A French nuclear firm said Monday it was working to resolve a "performance issue" at a plant it partly owns in China's southern Guangdong province following a U.S. media report of a potential leak there. CNN reported earlier that the U.S. government is assessing a report of a leak at the Taishan Nuclear Power Plant after the French company, Framatome, warned of an "imminent radiological threat."
Framatome – a subsidiary of French energy giant EDF – said in a statement to Agence France-Presse (AFP) that it is "supporting a resolution of a performance issue" at the plant. "According to the data available, the plant is operating within the safety parameters," the company said.
EDF later said that there was an "increase in the concentration of certain noble gases in the primary circuit of reactor No. 1" at Taishan, referring to a part of the reactor's cooling system. Noble gases are elements like argon, helium and neon, which have low chemical reactivity.
Their presence in the system "is a known phenomenon, studied and provided for in the reactor operating procedures," the EDF said. The firm added that it had requested an extraordinary meeting of the power plant's board "for management to present all the data and the necessary decisions."
Citing a letter from Framatome to the U.S. energy department, CNN said the warning included an accusation that the Chinese safety authority was raising the acceptable limits for radiation outside the facility in order to avoid having to shut it down.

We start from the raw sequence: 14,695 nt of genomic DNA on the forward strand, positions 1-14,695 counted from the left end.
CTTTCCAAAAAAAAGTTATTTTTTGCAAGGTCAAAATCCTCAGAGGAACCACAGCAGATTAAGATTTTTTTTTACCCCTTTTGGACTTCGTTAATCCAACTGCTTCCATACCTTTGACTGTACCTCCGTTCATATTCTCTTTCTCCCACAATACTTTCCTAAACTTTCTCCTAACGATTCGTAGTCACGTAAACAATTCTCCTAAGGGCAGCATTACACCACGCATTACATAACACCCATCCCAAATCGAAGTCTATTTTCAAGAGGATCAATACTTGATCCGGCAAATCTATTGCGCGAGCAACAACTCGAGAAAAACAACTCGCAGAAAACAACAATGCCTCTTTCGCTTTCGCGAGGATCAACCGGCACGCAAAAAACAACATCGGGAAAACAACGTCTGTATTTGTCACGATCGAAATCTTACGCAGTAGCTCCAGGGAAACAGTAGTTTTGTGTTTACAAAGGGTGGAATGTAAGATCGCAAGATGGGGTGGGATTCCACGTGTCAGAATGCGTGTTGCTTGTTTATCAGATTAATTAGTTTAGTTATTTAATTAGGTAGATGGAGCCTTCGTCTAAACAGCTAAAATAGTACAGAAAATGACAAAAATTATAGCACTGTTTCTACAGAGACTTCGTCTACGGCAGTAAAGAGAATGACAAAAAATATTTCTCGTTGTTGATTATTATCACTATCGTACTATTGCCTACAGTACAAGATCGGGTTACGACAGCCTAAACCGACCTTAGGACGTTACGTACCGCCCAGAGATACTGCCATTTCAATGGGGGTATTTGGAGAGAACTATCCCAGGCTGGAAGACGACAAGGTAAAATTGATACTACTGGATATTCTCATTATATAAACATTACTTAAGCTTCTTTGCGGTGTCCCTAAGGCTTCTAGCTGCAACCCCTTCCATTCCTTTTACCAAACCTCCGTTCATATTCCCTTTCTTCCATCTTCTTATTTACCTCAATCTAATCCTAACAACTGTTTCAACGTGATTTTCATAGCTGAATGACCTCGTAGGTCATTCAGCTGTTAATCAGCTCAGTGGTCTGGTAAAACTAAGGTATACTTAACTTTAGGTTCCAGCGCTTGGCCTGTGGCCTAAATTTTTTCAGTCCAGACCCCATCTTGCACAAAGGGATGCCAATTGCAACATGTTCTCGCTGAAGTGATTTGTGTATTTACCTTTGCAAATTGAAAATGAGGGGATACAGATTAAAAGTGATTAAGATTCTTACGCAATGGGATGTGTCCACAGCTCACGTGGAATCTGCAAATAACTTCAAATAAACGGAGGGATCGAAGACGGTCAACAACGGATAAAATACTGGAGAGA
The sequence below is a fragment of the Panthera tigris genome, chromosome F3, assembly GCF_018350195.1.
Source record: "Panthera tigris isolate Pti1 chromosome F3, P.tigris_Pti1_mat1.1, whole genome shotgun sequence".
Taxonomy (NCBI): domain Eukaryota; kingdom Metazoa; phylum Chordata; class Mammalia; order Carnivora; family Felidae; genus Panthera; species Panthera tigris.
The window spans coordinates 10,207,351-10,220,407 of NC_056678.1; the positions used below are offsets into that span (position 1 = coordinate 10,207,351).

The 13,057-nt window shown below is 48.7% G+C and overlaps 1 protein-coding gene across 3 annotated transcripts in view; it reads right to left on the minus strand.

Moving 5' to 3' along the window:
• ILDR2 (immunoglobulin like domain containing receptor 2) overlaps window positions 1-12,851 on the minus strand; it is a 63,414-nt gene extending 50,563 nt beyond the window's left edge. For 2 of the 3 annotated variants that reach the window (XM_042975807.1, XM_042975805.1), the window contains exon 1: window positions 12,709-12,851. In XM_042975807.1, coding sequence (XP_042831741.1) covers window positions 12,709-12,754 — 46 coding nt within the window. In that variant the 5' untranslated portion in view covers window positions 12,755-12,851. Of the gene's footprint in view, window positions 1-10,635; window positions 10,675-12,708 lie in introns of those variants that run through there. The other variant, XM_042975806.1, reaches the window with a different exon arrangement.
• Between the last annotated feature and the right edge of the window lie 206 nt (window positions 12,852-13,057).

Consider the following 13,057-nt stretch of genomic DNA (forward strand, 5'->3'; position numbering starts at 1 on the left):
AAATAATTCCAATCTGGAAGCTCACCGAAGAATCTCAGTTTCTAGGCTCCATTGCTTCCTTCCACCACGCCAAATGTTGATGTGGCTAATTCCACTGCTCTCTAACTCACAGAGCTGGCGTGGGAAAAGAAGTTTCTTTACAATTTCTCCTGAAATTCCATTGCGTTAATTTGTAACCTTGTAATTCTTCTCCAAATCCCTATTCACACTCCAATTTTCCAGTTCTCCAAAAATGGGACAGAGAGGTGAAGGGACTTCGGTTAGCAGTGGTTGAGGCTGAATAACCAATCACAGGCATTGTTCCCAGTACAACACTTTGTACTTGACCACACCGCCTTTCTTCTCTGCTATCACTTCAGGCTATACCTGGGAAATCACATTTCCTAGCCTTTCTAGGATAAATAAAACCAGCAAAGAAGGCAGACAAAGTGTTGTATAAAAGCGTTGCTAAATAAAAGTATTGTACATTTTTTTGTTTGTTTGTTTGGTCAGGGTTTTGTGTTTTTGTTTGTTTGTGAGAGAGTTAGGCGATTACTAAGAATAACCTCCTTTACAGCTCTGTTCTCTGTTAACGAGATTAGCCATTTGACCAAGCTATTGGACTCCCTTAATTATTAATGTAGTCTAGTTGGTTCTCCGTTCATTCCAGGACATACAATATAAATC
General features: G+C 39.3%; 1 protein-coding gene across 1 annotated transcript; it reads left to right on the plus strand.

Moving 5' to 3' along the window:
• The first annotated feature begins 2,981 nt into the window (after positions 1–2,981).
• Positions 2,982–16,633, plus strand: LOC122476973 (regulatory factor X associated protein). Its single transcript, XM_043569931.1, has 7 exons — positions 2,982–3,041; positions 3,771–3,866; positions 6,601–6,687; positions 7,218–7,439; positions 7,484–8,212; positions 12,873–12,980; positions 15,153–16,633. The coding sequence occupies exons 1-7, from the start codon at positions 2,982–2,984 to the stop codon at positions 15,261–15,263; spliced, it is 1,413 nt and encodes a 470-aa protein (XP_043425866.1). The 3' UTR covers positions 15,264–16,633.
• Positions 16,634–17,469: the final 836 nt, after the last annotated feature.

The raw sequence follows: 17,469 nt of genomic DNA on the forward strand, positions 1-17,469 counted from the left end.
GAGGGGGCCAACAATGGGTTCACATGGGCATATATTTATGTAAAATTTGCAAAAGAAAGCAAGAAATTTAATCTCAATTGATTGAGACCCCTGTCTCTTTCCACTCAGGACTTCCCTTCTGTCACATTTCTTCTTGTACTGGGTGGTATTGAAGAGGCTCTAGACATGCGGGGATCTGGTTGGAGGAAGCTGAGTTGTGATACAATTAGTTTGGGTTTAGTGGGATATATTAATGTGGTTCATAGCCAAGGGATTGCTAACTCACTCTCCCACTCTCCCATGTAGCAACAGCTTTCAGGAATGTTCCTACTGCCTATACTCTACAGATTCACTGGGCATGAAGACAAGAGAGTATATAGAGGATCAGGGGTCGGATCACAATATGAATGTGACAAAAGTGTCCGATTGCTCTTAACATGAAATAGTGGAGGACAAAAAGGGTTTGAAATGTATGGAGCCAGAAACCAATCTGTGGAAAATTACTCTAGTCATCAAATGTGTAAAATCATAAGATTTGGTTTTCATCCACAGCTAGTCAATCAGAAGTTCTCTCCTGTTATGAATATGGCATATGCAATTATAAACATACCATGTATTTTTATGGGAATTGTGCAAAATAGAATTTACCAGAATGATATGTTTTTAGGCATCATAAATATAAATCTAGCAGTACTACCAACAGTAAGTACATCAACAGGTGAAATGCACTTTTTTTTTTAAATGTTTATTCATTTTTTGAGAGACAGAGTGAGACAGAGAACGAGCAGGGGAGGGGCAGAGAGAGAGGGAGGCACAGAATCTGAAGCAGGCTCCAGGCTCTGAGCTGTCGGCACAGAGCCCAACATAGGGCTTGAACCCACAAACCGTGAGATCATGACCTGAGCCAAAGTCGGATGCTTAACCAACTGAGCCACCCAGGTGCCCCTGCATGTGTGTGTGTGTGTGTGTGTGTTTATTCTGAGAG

But a U.S. official told the broadcaster that "the Biden administration believes the facility is not yet at 'crisis level.'" The operator of the power station, state-owned China General Nuclear Power Group, said in a statement on Sunday evening that "the environmental indicators of Taishan Nuclear Power Plant and its surroundings are normal." It did not reference any leak or incident at the power station, which it said meets "the requirements of nuclear safety regulations and power plant technical specifications."
AFP did not get an immediate response to a request for comment from either the Chinese foreign ministry or the Chinese nuclear power group.
Powered up in 2018, the Taishan plant was the first worldwide to operate a next-generation EPR nuclear reactor, a pressurized water design that has been subject to years of delays in similar European projects in Britain, France and Finland.
There are now two EPR power units at the plant in the city of Taishan, which sits close to the coastline of southern Guangdong – China's most populous province. EPR reactors have been touted as promising advances in safety and efficiency over conventional reactors while producing less waste. French Prime Minister Jean-Marc Ayrault visited the Taishan plant in 2013, on a trip where the French leader shopped his country's nuclear expertise to the massive China market.
Nuclear plants supplied less than 5% of China's annual electricity needs in 2019, according to the National Energy Administration, but this share is expected to grow as Beijing attempts to become carbon neutral by 2060. China has 47 nuclear plants with a total generation capacity of 48.75 million kilowatts – the world's third-highest after the United States and France – and has invested billions of dollars to develop its nuclear energy sector.
Last month Russian President Vladimir Putin and his Chinese counterpart Xi Jinping hailed close ties between their countries as they launched work on Russian-built nuclear power plants in China. And in December state media reported that China had successfully powered up its "artificial sun" nuclear fusion reactor for the first time – the HL-2M Tokamak reactor – which uses a powerful magnetic field to fuse hot plasma and can reach temperatures of over 150 million degrees Celsius (270 million degrees Fahrenheit).
It is China's largest and most advanced nuclear fusion experimental research device, and scientists hope the device can potentially unlock a powerful clean energy source.
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